IIHS study finds some protected bike lanes leave cyclists vulnerable to injury
16 August 2019
Bike lanes separated from the roadway by physical barriers—such as parked cars, a curb, landscaping or posts—may make cyclists feel safer and encourage more people to ride. However, a new IIHS (Insurance Institute for Highway Safety) study shows that protected bike lanes vary in terms of injury risk. Factors such as the number of driveways or alleys intersecting the lanes and whether the lanes are one- or two-direction affect the likelihood of a crash or fall.
Street-level protected bike lanes like this one in D.C. have a high risk of injury to cyclists, the new IIHS study found.
Protected bike lanes—sometimes called cycle tracks or separated bike lanes—are separated from vehicle traffic by a physical barrier. Little research has been done on the safety effects of protected bike lanes, which are relatively new in the US but are gaining popularity. Studies of conventional bike lanes—those separated from traffic by painted lane markings but without physical barriers—have had inconsistent results.
Cycling has become more popular among adults in recent years, with many cities actively encouraging it as an alternative to driving. At the same time, safety is a growing concern. Although bicyclists represent only about 2% of road fatalities, bicyclist deaths have increased 25% since reaching their lowest point in 2010. A total of 777 bicyclists were killed in crashes with motor vehicles in 2017.
For the new study, IIHS collaborated with George Washington University, Oregon Health and Science University and New York University. The researchers prospectively recruited 604 patients from emergency departments in Washington, DC; New York City; and Portland, Oregon during 2015–2017 who fell or crashed while cycling. The researchers used a case-crossover design and conditional logistic regression to compare each fall or crash site with a randomly selected control location along the route leading to the incident.
They validated the presence of site characteristics described by participants using Google Street View and city GIS inventories of bicycle facilities and other roadway features.
A crash or fall didn’t have to involve a vehicle to be included in the study, and only about half did. Most of the injuries in the study were minor, and there were no fatalities.
Compared with a major road with no bike infrastructure, the risk of a crash or fall was much lower on two-way protected bike lanes on bridges or raised from the roadway—for example, within greenways. In contrast, the risk of a crash or fall on a two-way protected bike lane at street level was much higher than that of a major road.
One-way protected bike lanes differed little from major roads in terms of injury risk.
A cyclist on a protected lane at street level is likely to encounter vehicles at intersections, driveways and alleys more often than on a protected lane enclosed within a bridge or greenway. Pedestrians also sometimes enter street-level bike lanes, which can cause cyclists to swerve and fall.—Jessica Cicchino, IIHS vice president for research and the lead author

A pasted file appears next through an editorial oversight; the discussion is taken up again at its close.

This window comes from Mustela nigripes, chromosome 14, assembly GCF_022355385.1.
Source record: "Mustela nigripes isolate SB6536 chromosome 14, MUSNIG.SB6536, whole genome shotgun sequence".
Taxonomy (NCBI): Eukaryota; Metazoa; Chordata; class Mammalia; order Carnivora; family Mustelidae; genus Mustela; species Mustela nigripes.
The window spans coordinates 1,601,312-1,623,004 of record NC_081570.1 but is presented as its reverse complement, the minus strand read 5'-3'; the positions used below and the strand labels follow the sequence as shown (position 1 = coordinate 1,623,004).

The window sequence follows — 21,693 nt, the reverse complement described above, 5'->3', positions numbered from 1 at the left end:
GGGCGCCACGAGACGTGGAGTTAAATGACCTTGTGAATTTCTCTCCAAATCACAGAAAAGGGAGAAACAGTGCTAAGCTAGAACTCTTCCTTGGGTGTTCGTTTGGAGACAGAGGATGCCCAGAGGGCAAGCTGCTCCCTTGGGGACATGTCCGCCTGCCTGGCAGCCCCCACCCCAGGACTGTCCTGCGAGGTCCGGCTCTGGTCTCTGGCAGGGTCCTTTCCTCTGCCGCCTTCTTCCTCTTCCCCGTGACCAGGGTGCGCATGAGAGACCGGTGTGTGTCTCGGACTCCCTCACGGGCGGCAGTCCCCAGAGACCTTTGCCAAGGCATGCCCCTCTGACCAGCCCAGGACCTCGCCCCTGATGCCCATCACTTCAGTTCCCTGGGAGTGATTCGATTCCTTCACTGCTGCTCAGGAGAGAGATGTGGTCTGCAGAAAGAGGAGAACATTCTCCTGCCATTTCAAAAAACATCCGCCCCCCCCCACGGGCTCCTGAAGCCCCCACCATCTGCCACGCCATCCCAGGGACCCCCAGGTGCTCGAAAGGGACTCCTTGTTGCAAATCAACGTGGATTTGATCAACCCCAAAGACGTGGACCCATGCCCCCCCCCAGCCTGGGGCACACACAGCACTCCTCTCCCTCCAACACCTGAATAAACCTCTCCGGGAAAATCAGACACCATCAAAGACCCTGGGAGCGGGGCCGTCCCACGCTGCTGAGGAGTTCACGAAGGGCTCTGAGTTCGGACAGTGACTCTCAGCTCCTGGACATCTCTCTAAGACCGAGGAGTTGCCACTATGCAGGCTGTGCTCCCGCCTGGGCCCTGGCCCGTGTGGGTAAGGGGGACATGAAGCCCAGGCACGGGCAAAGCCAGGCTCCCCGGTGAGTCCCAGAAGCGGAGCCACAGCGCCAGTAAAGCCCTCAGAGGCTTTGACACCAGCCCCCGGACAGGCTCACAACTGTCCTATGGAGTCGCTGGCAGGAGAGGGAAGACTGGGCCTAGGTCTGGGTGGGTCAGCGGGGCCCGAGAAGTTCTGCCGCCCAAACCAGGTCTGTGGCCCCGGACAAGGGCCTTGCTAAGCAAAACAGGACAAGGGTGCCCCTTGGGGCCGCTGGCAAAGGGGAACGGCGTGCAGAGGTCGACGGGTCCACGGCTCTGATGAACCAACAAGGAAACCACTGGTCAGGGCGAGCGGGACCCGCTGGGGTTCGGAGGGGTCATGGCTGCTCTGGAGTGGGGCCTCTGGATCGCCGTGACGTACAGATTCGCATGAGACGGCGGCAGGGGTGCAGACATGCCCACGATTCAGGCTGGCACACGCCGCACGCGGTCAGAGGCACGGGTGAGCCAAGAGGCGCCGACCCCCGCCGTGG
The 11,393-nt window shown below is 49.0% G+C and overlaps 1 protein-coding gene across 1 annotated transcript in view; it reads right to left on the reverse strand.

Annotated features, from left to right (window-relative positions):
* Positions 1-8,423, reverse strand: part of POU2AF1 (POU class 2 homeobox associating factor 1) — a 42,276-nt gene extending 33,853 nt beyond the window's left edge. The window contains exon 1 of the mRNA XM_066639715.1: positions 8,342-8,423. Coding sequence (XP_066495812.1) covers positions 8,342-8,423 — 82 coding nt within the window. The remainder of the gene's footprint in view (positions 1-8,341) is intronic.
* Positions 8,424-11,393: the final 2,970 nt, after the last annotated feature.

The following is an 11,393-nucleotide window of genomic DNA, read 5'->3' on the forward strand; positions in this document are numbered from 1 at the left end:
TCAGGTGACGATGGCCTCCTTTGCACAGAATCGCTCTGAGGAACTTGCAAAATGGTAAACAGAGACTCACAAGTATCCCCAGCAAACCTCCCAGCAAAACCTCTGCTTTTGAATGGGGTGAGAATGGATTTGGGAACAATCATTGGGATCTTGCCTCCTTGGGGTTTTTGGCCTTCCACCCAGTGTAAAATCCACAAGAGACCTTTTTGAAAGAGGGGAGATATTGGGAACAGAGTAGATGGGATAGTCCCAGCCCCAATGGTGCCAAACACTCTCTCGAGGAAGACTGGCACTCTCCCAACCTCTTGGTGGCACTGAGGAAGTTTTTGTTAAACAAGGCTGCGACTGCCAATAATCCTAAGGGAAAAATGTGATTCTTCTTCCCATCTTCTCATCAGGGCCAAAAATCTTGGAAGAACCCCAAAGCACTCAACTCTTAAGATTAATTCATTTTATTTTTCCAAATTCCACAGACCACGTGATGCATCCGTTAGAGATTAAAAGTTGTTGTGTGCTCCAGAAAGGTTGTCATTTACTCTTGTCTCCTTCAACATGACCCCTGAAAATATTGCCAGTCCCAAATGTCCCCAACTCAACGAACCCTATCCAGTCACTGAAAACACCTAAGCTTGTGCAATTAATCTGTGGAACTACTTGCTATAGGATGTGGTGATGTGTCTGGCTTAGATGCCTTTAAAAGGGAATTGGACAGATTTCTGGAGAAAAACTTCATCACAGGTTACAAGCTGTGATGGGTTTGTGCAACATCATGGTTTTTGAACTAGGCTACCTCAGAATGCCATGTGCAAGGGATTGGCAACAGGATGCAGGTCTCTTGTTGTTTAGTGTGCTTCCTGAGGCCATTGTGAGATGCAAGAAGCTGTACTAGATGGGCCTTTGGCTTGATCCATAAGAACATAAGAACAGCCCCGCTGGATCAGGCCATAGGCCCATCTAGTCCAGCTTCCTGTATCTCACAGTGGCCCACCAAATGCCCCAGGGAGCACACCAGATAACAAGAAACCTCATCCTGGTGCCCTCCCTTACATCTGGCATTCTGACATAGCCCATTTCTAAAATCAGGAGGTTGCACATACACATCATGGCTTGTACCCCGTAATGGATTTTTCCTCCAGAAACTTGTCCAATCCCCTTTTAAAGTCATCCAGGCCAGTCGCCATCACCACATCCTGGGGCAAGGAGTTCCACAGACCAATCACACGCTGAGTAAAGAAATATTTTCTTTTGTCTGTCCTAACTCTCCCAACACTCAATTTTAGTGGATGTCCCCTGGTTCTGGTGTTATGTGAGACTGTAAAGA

The types of bicyclist crashes seen in street-level protected lanes weren’t the type that are typically most severe. Most fatal bicyclist crashes involving motor vehicles occur midblock, while cyclists in protected bike lanes in the study collided with vehicles most often at intersections or junctions with driveways and alleys. In such cases, vehicles are usually turning and traveling slowly.
A recent study by researchers at the University of Colorado Denver and the University of New Mexico found that cities with more feet of protected bike lanes per square mile had fewer fatalities and serious injuries to all road users than other cities.
There is evidence that protected bike lanes help prevent the worst crashes. What our study shows is that certain locations are better than others for this type of infrastructure.—Jessica Cicchino
A section of two-way protected bike lane along 15th Street NW in DC illustrates the problems that can occur with street-level lanes. The section, which is about two-thirds of a mile, had the highest injury risk of any protected bike lane in the study. The lane runs next to two-way vehicle traffic and is separated from the road by posts and parked cars and is crossed five times by other streets and four times by alleys or driveways.
The combination of busy intersections and junctions and a two-way bike lane likely contributed to the high risk at this location. Intersections and junctions at a two-way bike lane can be particularly challenging for turning drivers. They need to look for oncoming traffic as they turn and must look in both directions for bicyclists.
The paper’s authors advise cities to locate protected bike lanes where there are fewer junctions if possible or to consider raised cycle crossings, which have been found to improve safety on protected bike lanes in Europe. They also suggest cities take measures to prevent pedestrians from entering bike lanes.
Among all types of cycling routes looked at in the paper, local roads had the lowest risk of a crash or fall.
Conventional bike lanes also had a lower risk in the study than major roads. The risk was higher, however, at intersections.
It’s not clear why protected bike lanes would be more dangerous than conventional bike lanes, but it may have to do with the locations cities choose for protected lanes.
Typically, protected lanes are installed on busy roads that pose more of a risk to cyclists in the first place. Our finding that conventional bike lanes were less risky doesn't mean that cyclists on roads with protected lanes would be better off without that separation.—Jessica Cicchino
The study found that certain road features were associated with elevated risk. They included streetcar or train tracks, downhill grades, and temporary obstacles caused by construction or parked cars.